If you want to know what society does about high prices, globally powerful firms, a limited choice of goods, underdeveloped countries and poverty, this is the course for you. You will examine questions such as “Why do film stars get paid more than nurses?” and “Why should the government pay young people to study?” You will engage in lots of debate and discussion in class and may find the world around you makes more sense after studying economics. Students enjoy the real world application of the subject and many end up going on to study economics at university.

Awarding Body

Available As

A Level

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What will I study?

We study Microeconomics, Macroeconomics and a combined unit called Themes in Economics. Topics include supply and demand, taxation, subsidies, regulation of markets, monopolies, oligopolies, trade unions, minimum wages, globalisation, unemployment, trade disputes, the financial crisis, banking and finance and government policies.

How will I learn?

Students are taught by experienced OCR examiners to prepare for the 3 examinations at the end of year 2. These are Microeconomics, Macroeconomics and Themes in Economics which is a case study paper combining knowledge from the first two papers. You will be assessed by multiple choice, data response and essay based questions.

Lessons include a mixture of group tasks, peer essay writing, problem solving exercises, data response, current affairs, multiple choice mobile phones quizzes, powerpoints, worksheets and debates/discussions.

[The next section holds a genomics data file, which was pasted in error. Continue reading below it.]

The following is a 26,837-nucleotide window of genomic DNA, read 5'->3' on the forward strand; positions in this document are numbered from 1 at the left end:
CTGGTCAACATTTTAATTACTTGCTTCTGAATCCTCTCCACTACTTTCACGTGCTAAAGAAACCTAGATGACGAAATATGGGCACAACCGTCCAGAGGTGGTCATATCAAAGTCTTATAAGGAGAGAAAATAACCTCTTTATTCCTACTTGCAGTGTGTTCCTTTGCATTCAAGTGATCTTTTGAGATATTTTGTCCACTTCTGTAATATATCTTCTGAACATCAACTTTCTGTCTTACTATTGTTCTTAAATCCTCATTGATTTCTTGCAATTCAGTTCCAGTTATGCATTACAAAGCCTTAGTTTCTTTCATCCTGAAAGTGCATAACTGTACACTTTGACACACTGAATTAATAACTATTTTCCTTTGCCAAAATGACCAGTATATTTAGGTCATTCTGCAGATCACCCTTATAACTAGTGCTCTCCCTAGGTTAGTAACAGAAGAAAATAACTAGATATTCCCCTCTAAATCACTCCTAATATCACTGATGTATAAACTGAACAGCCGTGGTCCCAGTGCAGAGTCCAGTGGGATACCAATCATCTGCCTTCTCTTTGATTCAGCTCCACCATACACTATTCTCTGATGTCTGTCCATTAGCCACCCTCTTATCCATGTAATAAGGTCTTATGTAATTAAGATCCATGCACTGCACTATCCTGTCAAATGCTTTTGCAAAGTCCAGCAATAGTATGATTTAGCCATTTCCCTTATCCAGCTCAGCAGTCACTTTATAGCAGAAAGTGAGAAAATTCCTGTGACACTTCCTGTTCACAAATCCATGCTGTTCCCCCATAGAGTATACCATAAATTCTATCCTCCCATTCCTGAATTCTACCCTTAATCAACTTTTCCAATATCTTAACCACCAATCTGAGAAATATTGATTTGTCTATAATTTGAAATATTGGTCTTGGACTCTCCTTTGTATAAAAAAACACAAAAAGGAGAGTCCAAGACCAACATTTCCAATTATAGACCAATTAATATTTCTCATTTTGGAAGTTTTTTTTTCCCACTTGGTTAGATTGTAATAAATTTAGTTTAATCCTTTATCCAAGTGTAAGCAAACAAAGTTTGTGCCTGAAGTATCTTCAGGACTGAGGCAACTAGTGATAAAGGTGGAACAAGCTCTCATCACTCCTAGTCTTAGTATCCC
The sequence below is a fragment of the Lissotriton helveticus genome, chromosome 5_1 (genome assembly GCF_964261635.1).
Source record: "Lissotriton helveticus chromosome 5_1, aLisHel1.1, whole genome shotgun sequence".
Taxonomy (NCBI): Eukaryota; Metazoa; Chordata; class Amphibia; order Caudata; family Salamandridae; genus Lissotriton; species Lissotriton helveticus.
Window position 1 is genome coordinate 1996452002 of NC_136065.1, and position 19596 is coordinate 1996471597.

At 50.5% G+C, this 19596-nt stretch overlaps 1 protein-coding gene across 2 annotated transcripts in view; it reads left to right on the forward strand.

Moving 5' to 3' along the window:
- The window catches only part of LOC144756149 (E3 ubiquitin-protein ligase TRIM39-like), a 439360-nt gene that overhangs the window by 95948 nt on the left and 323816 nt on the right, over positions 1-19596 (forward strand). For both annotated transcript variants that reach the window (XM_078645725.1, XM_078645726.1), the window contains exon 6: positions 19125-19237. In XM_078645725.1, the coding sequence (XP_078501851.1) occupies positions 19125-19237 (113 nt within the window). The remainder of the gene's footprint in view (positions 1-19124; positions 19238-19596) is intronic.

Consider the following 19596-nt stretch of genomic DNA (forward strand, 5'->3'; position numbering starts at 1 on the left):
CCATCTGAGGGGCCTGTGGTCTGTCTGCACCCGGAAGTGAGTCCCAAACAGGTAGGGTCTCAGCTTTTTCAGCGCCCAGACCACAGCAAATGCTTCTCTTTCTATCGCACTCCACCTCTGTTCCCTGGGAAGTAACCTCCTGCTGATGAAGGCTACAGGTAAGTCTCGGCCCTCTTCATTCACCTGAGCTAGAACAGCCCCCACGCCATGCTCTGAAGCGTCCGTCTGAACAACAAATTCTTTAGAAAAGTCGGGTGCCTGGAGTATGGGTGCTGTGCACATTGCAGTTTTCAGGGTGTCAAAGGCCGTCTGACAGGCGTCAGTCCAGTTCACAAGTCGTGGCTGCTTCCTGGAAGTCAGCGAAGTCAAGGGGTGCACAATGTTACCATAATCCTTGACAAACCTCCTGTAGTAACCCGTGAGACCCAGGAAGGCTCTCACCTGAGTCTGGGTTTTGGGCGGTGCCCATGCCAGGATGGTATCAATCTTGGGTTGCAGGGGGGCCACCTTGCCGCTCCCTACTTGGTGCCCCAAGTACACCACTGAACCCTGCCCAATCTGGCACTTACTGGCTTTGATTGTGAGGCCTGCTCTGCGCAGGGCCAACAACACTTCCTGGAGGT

How will I be assessed?

The course is assessed by three examinations at the end of the second year for the full A-level. Each is worth a third of your total mark.

Are there any trips on this course?

Current year students are visiting the Bank of England. In the second year of the course we often attend attend the Festival of Economics in Bristol.

Are there any extra costs?

Resource books cost about £5 in each year. Textbooks are provided via the library.

Are there any specific entry requirements?

Grade 5 in Maths.

What enrichment activities are offered?

The Bank of England came and spoke toa l Y1 and Y2 economists in May 2018.

Careers Information


Is Economics the same as Business Studies?

No. They are vastly different. Economics is a cross between a social and natural science. Economics looks at markets and countries whereas business looks at products and services.

If I want to study Economics at university level, will I need to do A-level Mathematics?

Yes and so many of the top Universities now ask for A-level Mathematics, however not all do. It often depends on whether you study a BSc or BA in Economics.

What enrichment opportunities are there that relate to Economics?

All students can participate in the IFS Student Investor Challenge.  As well as this we have “Young Enterprise” and Debating Society which are of interest to many of our budding economists..